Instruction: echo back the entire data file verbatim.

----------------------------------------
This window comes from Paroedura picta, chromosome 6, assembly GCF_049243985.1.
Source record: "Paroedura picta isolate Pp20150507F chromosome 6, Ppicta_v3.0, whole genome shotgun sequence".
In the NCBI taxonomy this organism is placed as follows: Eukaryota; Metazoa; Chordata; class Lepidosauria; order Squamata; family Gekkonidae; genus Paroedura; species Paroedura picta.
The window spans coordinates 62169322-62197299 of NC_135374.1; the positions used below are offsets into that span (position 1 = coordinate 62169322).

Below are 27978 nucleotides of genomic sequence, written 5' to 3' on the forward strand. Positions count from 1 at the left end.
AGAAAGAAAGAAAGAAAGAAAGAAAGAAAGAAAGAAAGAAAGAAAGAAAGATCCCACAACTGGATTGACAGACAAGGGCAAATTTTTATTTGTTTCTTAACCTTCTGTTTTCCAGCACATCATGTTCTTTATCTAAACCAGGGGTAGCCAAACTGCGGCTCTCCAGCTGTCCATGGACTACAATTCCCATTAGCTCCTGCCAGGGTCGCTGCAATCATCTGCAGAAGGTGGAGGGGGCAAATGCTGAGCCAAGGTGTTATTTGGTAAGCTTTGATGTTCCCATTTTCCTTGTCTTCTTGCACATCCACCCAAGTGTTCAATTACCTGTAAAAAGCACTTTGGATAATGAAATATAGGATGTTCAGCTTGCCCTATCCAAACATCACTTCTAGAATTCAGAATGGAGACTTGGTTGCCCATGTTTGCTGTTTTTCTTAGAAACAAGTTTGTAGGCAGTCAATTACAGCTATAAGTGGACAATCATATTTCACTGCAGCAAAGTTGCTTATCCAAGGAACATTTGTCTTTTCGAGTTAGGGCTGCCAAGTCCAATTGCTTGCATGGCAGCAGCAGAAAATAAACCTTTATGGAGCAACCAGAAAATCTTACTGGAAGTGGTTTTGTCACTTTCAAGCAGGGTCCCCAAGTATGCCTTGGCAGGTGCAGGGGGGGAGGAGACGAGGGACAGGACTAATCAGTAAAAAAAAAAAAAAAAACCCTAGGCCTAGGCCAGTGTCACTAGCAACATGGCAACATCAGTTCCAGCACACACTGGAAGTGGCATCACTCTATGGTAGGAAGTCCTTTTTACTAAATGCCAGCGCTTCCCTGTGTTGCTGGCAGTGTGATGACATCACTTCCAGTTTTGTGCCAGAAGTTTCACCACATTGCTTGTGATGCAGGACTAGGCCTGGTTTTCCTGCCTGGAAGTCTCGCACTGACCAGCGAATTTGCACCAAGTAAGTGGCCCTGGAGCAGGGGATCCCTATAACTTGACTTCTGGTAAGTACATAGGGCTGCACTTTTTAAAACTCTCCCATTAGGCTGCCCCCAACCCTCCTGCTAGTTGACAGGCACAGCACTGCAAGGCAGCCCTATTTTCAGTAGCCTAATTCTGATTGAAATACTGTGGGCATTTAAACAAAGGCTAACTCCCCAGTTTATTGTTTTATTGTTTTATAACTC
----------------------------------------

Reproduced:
This window comes from Paroedura picta, chromosome 6, assembly GCF_049243985.1.
Source record: "Paroedura picta isolate Pp20150507F chromosome 6, Ppicta_v3.0, whole genome shotgun sequence".
In the NCBI taxonomy this organism is placed as follows: Eukaryota; Metazoa; Chordata; class Lepidosauria; order Squamata; family Gekkonidae; genus Paroedura; species Paroedura picta.
The window spans coordinates 62169322-62197299 of NC_135374.1; the positions used below are offsets into that span (position 1 = coordinate 62169322).

Below are 27978 nucleotides of genomic sequence, written 5' to 3' on the forward strand. Positions count from 1 at the left end.
AGAAAGAAAGAAAGAAAGAAAGAAAGAAAGAAAGAAAGAAAGAAAGAAAGATCCCACAACTGGATTGACAGACAAGGGCAAATTTTTATTTGTTTCTTAACCTTCTGTTTTCCAGCACATCATGTTCTTTATCTAAACCAGGGGTAGCCAAACTGCGGCTCTCCAGCTGTCCATGGACTACAATTCCCATTAGCTCCTGCCAGGGTCGCTGCAATCATCTGCAGAAGGTGGAGGGGGCAAATGCTGAGCCAAGGTGTTATTTGGTAAGCTTTGATGTTCCCATTTTCCTTGTCTTCTTGCACATCCACCCAAGTGTTCAATTACCTGTAAAAAGCACTTTGGATAATGAAATATAGGATGTTCAGCTTGCCCTATCCAAACATCACTTCTAGAATTCAGAATGGAGACTTGGTTGCCCATGTTTGCTGTTTTTCTTAGAAACAAGTTTGTAGGCAGTCAATTACAGCTATAAGTGGACAATCATATTTCACTGCAGCAAAGTTGCTTATCCAAGGAACATTTGTCTTTTCGAGTTAGGGCTGCCAAGTCCAATTGCTTGCATGGCAGCAGCAGAAAATAAACCTTTATGGAGCAACCAGAAAATCTTACTGGAAGTGGTTTTGTCACTTTCAAGCAGGGTCCCCAAGTATGCCTTGGCAGGTGCAGGGGGGGAGGAGACGAGGGACAGGACTAATCAGTAAAAAAAAAAAAAAAAACCCTAGGCCTAGGCCAGTGTCACTAGCAACATGGCAACATCAGTTCCAGCACACACTGGAAGTGGCATCACTCTATGGTAGGAAGTCCTTTTTACTAAATGCCAGCGCTTCCCTGTGTTGCTGGCAGTGTGATGACATCACTTCCAGTTTTGTGCCAGAAGTTTCACCACATTGCTTGTGATGCAGGACTAGGCCTGGTTTTCCTGCCTGGAAGTCTCGCACTGACCAGCGAATTTGCACCAAGTAAGTGGCCCTGGAGCAGGGGATCCCTATAACTTGACTTCTGGTAAGTACATAGGGCTGCACTTTTTAAAACTCTCCCATTAGGCTGCCCCCAACCCTCCTGCTAGTTGACAGGCACAGCACTGCAAGGCAGCCCTATTTTCAGTAGCCTAATTCTGATTGAAATACTGTGGGCATTTAAACAAAGGCTAACTCCCCAGTTTATTGTTTTATTGTTTTATAACTC